As the event’s official statement originally noted, “The insidiousness of gendered compliments in the online marketplace of ideas is A Thing. [...] The intention of this project is to help others see how insulting it is when the 'compliment' is irrelevant to someone's work. We need to change our language and call out problematic attitudes if women are going to feel welcome in tech and gaming!”

So, while you might have been excited to mark February 1st in your iCals and ask offended male tech writers why they couldn’t just take a compliment, perhaps it’s better that the #Objectify team - and the rest of us - have decided to take a more compassionate stance. Because god knows so many men continue to refuse to.

This copy was revised and updated after we were alerted by commenters below that the event has now been cancelled.

 

97 comments

  • Oh give us a break!

    Commenter
    Macca
    Date and time
    January 29, 2013, 6:24AM
    • No.

      Commenter
      Clem Bastow
      Location
      Los Angeles
      Date and time
      January 29, 2013, 7:29AM
    • Sensational.

      Do these people even read the articles and digest them, or do they just read the headline, get outraged and put fingers to keyboards without engaging brains?

      Hey Macca, women online (and IRL) NEVER get a break from this sort of sh*t. So no, you do not get a break.

      Commenter
      Georgina Sybella
      Date and time
      January 29, 2013, 9:14AM
    • You want to see men being objectified, insulted or worse? Go play any online game. Some of the worst (and strangest) insults directed at me have been through this channel. You haven't lived till somebody threatens to cut your throat and rip off your balls over a few pixels on an LCD screen.

      Men do objectify each other too - consider the utter humiliation of somebody accused of having a small penis! Or chicken legs. Heck, some guys just skip the insults and give a knee to the groin.

      Commenter
      Bob
      Date and time
      January 29, 2013, 10:07AM
    • I think she’s on to something. Last week I Google image searched men’s magazines and women’s magazines. The men’s magazines were covered in pictures of women. The women’s magazines were covered in pictures of women. Men have no problem telling women what they want them to be like and women have no problem telling women what they should be like. The poor woman growing up in society must feel like she in in a tug-of-war. I think this is a major failure of feminism. The analysis has been that women get treated poorly by men and society holds double standards for men and women. Men who sleep around are studs, and women sluts. A fair analysis, but the response has been to focus on women, empower women to stand up against men, reject gender roles, sexual liberation, equal pay. etc. This has a very distinct flavour of individualism. Marriage and family have taken a toll as divorce rates rise. Lacking has been any voice directed at men. No one is calling men who want to sleep around without commitment cowards for avoiding responsibility. No one is questioning a man’s character for being unacceptingly picky as a reflection of his own insecurities. This article has the air of irony, ‘objectify men’, It’s simply copying what men do that hurts women and trying to turn it around. I feel it fails to recognise the power of keeping men accountable. Why not sit back and think what do women want, and then take it to the men? My guess is that gender differences have been thrown under the bus in an attempt to build the case for equality. But equality doesn’t have to mean sameness. Speak up women!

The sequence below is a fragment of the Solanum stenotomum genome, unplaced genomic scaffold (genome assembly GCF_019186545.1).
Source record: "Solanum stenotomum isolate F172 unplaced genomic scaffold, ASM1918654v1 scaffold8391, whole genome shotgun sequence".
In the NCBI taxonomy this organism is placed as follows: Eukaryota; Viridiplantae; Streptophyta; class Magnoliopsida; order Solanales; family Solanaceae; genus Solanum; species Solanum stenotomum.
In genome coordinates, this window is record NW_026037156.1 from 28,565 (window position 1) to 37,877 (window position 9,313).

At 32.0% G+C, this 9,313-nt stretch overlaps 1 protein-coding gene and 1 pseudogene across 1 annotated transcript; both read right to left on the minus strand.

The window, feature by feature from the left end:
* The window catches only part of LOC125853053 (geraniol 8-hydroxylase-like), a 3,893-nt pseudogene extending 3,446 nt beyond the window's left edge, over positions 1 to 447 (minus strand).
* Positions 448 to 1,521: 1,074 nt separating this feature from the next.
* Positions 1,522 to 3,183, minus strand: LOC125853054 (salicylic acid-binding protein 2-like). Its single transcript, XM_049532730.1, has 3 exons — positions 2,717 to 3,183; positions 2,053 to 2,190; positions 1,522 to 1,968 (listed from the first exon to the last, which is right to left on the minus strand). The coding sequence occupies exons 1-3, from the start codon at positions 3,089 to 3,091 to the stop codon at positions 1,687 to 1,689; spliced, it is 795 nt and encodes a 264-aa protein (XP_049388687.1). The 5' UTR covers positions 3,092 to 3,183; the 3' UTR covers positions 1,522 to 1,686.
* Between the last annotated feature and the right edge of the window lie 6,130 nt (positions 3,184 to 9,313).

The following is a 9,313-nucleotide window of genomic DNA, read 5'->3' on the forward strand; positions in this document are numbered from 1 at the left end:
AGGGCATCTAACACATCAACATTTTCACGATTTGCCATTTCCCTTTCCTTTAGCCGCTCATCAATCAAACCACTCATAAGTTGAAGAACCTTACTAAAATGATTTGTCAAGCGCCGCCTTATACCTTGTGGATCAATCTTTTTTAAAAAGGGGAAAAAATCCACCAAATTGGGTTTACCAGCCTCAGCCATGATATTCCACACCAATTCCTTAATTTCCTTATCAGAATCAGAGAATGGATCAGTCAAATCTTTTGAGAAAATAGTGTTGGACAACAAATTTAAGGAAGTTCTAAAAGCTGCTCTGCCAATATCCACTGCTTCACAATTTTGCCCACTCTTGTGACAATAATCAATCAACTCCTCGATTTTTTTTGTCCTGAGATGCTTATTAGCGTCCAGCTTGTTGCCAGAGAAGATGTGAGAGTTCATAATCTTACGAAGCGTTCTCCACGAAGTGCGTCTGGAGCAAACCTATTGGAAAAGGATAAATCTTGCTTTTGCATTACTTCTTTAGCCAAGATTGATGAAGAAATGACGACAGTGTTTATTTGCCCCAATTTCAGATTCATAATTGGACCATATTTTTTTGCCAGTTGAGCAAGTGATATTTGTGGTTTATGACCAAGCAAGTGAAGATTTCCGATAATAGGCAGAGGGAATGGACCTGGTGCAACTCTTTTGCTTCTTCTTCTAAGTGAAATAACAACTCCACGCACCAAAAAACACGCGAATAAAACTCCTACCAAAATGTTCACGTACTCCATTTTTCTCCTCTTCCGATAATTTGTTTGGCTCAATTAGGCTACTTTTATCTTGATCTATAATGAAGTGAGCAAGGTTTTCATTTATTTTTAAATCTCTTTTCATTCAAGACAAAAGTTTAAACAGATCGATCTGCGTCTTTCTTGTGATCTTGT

Commenter
      Aaran
      Location
      Townsville
      Date and time
      January 29, 2013, 11:39AM
    • "Why not sit back and think what do women want, and then take it to the men?"

      Probably because any idea of 'what women want' would be just as ridiculous as an idea of 'what men want'. Individualism is on the rise because we are all individuals. It's not a movement, it's an acceptance that all group labels are essentially arbitrary and circumstantial.

      Commenter
      DM
      Date and time
      January 29, 2013, 12:31PM
    • And here I thought all sexism and sexual objectifying was bad... Apparently this article is allowing us to objectify others in a harmful sexually degrading way because others do it!

      Commenter
      Carstendog
      Location
      Here
      Date and time
      January 29, 2013, 12:41PM
    • "No one is calling men who want to sleep around without commitment cowards for avoiding responsibility. "

      @Aaran You must be reading different media to others. There is a stream of articles about men's lack of commitment and calls for them to "man up".

      Commenter
      Bev
      Date and time
      January 29, 2013, 12:55PM
    • @Carstendog: Actually no, that's not what it's doing. Try reading the whole article next time, especially the last paragraph.

      Commenter
      JayJay
      Date and time
      January 29, 2013, 2:03PM
    • @Jayjay, you mean the "why they couldn’t just take a compliment" part."

      I was always taught all harassment and harmful and unwelcome objectification was wrong. Not matter who or why they are doing it......

      Commenter
      Carstendog
      Location
      Here
      Date and time
      January 29, 2013, 2:17PM